VFA talks highlight Philippines's security value
Talks are set to open this month for refining the Philippine-US Visiting Forces Agreement, which was ratified in 1999 to lay down rules governing the temporary stay and activities of their military personnel in each other’s territory.
Foreign Secretary Teddy Locsin Jr. disclosed Monday the negotiations are likely to start late this month. He said: “I am narrowing down the issues and soon we will meet... and iron out whatever differences we have.”
With the turnover to a Democratic administration in the US, speculations are rife on how President Biden would engage a resurging China and reach out to the rest of Asia, including the Philippines lying on one side of the South China Sea roiled by maritime disputes.
How Biden and Duterte, who have not met, deal with each other is being watched. The coming VFA talks, which could be contentious, will serve as an initial feeling out of each other by proxy.
In this preliminary probing, the President may do well to just give his foreign secretary broad guidelines and let him navigate the details with his counterpart.
US State Secretary Antony Blinken stressed last month the importance to the Philippines of the 1951 Mutual Defense Treaty should it be attacked in the South China Sea, some 88 percent of which is claimed by China under its dubious nine-dash line.
Blinken’s statement came as the Philippines protested China’s new law allowing its coast guard to fire on foreign vessels in what it claims to be its territory. That could be a hint of how the White House sees the security value of the Philippines in the Indo-Pacific region.
Locsin said in an interview on ANC’s “Headstart” that he would press that the maritime Code of Conduct being negotiated by the Association of Southeast Asian Nations “will never exclude” the US.
“With that, you have the assurance of a balance of power in the region and we negotiate how we’re gonna deal with each other in this or that event, accident and so on,” he said.
The need for the VFA was felt after the expiration in 1991 of the Phl-US Bases Agreement, the closure of the installations and the application of the constitutional ban on foreign bases and forces unless allowed by a treaty ratified by the Philippines and the other country.
The mother treaty, which is the MDT, that binds the US and the Philippines to come to each other’s succor and challenges the resolve of the two partners in case of an armed attack by an external force has never been tested since no such attack has happened.
Another major point is whether the retaliation against the attack on the partner is automatic. It turned out it is not. According to US officials, such retaliatory action is still subject to constitutional processes. But the MDT itself is not under renegotiation in the coming talks.
Coping with the unexpected
On Feb. 11 last year, Duterte served a unilateral notice of termination of the VFA after the cancellation of the US visa of Sen. Bato dela Rosa, his protégé who was the national police chief under fire for extrajudicial killings linked to the police’s war on illegal drugs.
Before the 180-day termination notice ran out, Duterte announced in his televised pandemic report two days after Christmas: “If they (the US) fail to deliver a minimum of 20 million vaccines, they better get out – no vaccine, no stay here.”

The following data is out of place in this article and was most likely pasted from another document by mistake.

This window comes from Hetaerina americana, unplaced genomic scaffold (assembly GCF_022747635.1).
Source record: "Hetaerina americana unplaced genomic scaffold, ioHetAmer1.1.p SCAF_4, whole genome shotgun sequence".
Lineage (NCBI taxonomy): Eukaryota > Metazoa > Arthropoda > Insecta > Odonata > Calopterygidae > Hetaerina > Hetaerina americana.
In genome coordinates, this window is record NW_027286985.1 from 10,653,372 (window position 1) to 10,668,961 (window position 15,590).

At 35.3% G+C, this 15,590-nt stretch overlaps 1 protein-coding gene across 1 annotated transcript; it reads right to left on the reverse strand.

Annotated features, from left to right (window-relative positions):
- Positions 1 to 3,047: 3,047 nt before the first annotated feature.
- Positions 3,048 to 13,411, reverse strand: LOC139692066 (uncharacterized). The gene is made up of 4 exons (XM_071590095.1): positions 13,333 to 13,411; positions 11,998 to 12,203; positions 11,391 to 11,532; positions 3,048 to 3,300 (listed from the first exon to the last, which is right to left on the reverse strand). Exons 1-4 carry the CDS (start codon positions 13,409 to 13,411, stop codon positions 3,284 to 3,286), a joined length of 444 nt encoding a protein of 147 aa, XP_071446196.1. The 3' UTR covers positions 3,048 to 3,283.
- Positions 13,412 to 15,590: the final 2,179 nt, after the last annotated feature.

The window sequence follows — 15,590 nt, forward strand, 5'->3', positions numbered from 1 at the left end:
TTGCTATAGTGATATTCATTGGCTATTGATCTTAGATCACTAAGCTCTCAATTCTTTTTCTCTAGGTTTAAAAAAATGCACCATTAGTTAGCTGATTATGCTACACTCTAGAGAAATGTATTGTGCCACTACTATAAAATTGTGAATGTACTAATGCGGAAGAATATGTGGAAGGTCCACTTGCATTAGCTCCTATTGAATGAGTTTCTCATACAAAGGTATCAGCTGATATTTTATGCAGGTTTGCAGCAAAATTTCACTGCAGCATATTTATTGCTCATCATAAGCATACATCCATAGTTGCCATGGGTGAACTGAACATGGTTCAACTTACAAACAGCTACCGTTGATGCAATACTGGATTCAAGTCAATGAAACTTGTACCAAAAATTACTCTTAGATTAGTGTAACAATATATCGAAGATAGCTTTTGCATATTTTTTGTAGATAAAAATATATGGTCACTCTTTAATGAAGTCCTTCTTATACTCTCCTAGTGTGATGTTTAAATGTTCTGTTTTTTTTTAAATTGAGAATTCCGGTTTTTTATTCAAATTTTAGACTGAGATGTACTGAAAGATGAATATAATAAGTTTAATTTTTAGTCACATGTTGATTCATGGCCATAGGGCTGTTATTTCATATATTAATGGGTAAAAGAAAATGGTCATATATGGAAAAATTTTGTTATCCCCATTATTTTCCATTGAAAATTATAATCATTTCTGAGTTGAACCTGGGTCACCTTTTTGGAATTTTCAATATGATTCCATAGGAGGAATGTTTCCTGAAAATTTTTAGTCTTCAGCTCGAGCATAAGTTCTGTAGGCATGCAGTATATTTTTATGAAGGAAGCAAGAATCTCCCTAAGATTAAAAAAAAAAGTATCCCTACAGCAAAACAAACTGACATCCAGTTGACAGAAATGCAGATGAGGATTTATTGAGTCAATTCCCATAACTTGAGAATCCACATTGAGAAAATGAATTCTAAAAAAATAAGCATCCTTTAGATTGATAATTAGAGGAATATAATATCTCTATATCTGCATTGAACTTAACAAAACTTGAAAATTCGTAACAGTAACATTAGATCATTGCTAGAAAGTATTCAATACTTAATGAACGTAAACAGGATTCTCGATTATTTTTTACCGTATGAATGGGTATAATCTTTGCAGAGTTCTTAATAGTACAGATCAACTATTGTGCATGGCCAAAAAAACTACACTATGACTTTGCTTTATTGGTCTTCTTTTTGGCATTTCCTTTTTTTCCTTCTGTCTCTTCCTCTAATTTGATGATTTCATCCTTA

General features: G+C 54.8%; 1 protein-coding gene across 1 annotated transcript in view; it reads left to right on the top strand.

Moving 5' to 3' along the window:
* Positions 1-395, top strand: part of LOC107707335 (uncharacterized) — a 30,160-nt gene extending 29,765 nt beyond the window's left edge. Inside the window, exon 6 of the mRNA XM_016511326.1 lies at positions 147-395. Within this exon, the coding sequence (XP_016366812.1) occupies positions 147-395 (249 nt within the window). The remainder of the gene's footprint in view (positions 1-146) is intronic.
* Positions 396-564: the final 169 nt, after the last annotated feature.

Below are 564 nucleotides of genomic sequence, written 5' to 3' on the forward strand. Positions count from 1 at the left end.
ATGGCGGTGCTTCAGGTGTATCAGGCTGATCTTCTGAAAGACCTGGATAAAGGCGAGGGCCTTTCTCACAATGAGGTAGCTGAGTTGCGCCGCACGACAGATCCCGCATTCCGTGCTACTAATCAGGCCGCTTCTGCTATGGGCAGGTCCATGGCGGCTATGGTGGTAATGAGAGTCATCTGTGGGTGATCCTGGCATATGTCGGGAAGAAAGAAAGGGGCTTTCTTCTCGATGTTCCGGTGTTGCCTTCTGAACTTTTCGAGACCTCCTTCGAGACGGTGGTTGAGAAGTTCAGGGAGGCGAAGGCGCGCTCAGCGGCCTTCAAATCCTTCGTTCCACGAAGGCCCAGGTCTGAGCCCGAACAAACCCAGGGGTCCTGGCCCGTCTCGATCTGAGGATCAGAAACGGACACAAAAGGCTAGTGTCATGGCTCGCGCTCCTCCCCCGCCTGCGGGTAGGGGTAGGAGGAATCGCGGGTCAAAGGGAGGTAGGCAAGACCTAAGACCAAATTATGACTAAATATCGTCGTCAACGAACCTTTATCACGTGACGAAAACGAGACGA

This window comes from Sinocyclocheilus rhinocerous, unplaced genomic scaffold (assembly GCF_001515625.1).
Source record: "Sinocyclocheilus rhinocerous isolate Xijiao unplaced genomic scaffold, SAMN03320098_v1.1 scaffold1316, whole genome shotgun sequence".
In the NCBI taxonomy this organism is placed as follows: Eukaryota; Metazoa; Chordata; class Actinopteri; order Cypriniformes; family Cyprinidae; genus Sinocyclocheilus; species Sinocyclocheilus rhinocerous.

Duterte has withdrawn his threat that the VFA will be terminated if the US does not give the Philippines at least 20 million doses of vaccines. At $20 per dose, that would have cost $400 million.
He issued that ultimatum after his emissaries to then State Secretary Mike Pompeo failed to get a firm commitment for Pfizer vaccines. The delay was traced later to Philippine health authorities’ not acting fast on the drug firm’s emergency use authorization (EUA) papers.
The snafu must have been solved or overtaken by events since some 117,000 Pfizer doses are now expected to arrive this month. Although small in number, the vaccines will be used to launch finally the much-delayed mass inoculation.
The task force led by vaccine czar Carlito Galvez Jr. has announced that shipments of various brands are in the pipeline to build up by yearend to 144 million doses, enough to vaccinate 70 percent of the high-risk and adult population to achieve herd immunity.
It is not clear why Galvez said the vaccination will/can be completed by yearend when other officials, such as Finance Secretary Carlos Dominguez, said earlier that the full rollout may take from two to five years.
Galvez said that although the minimum target is 148 million doses for at least 70 million vaccinees, the government is shooting for a bigger number.
Dominguez mentioned that they expect some spillage, which looks like a more realistic attitude since the organization put together for the massive nationwide operation is doing it for the first time.
Handling of the vaccine could encounter unexpected problems. Bad weather and other disturbances (like typhoons and floods) or power failures could knock out storage systems and slow down movement of people and the vaccines.
Since different vaccines will be circulating in batches, some of them could be problematic. We’ve read, for instance, that some vaccines should not be shaken as some people may instinctively do. Or some vials may be thawed without being used, and thus wasted.
How are records of vaccinees to be kept and retrieved when needed? Most of the drugs (except Jannsen of Johnson & Johnson) are to be injected in two doses at 3- to 4-week intervals. Must the second dose be of the same brand, or may the second dose be just any brand available?
A vaccinee may have adverse reactions, such as dizziness, breathing problems or fever while still in the vaccination centers improvised in school buildings, auditoriums and gyms. What should be done? What if the adverse side effects are experienced at home?
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